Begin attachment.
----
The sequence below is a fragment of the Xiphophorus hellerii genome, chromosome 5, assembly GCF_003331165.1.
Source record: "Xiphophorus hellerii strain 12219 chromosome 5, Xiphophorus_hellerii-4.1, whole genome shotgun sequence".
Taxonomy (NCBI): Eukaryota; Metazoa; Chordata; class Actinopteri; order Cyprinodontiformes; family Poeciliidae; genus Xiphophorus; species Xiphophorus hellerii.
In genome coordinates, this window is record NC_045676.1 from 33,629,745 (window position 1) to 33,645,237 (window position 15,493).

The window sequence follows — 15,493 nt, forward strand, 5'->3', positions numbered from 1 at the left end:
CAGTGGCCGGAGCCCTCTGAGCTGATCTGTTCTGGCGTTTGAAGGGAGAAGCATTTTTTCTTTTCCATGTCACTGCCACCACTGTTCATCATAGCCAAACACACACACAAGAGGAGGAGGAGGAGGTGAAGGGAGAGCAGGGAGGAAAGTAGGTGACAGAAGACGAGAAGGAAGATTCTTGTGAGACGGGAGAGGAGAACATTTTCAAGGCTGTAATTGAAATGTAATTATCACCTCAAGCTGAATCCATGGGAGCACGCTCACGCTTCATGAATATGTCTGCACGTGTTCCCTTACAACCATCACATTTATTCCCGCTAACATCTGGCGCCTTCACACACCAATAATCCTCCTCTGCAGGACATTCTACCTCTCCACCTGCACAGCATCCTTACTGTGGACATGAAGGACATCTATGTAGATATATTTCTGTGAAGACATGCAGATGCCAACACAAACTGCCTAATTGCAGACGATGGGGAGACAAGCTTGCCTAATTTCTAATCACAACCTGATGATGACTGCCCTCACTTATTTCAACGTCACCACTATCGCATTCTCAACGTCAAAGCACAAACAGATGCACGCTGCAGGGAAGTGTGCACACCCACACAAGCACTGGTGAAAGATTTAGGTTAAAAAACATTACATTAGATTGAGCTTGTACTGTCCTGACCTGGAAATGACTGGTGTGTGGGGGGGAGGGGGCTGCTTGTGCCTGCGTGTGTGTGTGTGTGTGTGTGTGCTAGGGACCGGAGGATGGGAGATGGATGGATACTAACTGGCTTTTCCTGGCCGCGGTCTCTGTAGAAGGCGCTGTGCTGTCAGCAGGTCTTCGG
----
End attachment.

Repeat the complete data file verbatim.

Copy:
The sequence below is a fragment of the Xiphophorus hellerii genome, chromosome 5, assembly GCF_003331165.1.
Source record: "Xiphophorus hellerii strain 12219 chromosome 5, Xiphophorus_hellerii-4.1, whole genome shotgun sequence".
Taxonomy (NCBI): Eukaryota; Metazoa; Chordata; class Actinopteri; order Cyprinodontiformes; family Poeciliidae; genus Xiphophorus; species Xiphophorus hellerii.
In genome coordinates, this window is record NC_045676.1 from 33,629,745 (window position 1) to 33,645,237 (window position 15,493).

The window sequence follows — 15,493 nt, forward strand, 5'->3', positions numbered from 1 at the left end:
CAGTGGCCGGAGCCCTCTGAGCTGATCTGTTCTGGCGTTTGAAGGGAGAAGCATTTTTTCTTTTCCATGTCACTGCCACCACTGTTCATCATAGCCAAACACACACACAAGAGGAGGAGGAGGAGGTGAAGGGAGAGCAGGGAGGAAAGTAGGTGACAGAAGACGAGAAGGAAGATTCTTGTGAGACGGGAGAGGAGAACATTTTCAAGGCTGTAATTGAAATGTAATTATCACCTCAAGCTGAATCCATGGGAGCACGCTCACGCTTCATGAATATGTCTGCACGTGTTCCCTTACAACCATCACATTTATTCCCGCTAACATCTGGCGCCTTCACACACCAATAATCCTCCTCTGCAGGACATTCTACCTCTCCACCTGCACAGCATCCTTACTGTGGACATGAAGGACATCTATGTAGATATATTTCTGTGAAGACATGCAGATGCCAACACAAACTGCCTAATTGCAGACGATGGGGAGACAAGCTTGCCTAATTTCTAATCACAACCTGATGATGACTGCCCTCACTTATTTCAACGTCACCACTATCGCATTCTCAACGTCAAAGCACAAACAGATGCACGCTGCAGGGAAGTGTGCACACCCACACAAGCACTGGTGAAAGATTTAGGTTAAAAAACATTACATTAGATTGAGCTTGTACTGTCCTGACCTGGAAATGACTGGTGTGTGGGGGGGAGGGGGCTGCTTGTGCCTGCGTGTGTGTGTGTGTGTGTGTGTGCTAGGGACCGGAGGATGGGAGATGGATGGATACTAACTGGCTTTTCCTGGCCGCGGTCTCTGTAGAAGGCGCTGTGCTGTCAGCAGGTCTTCGG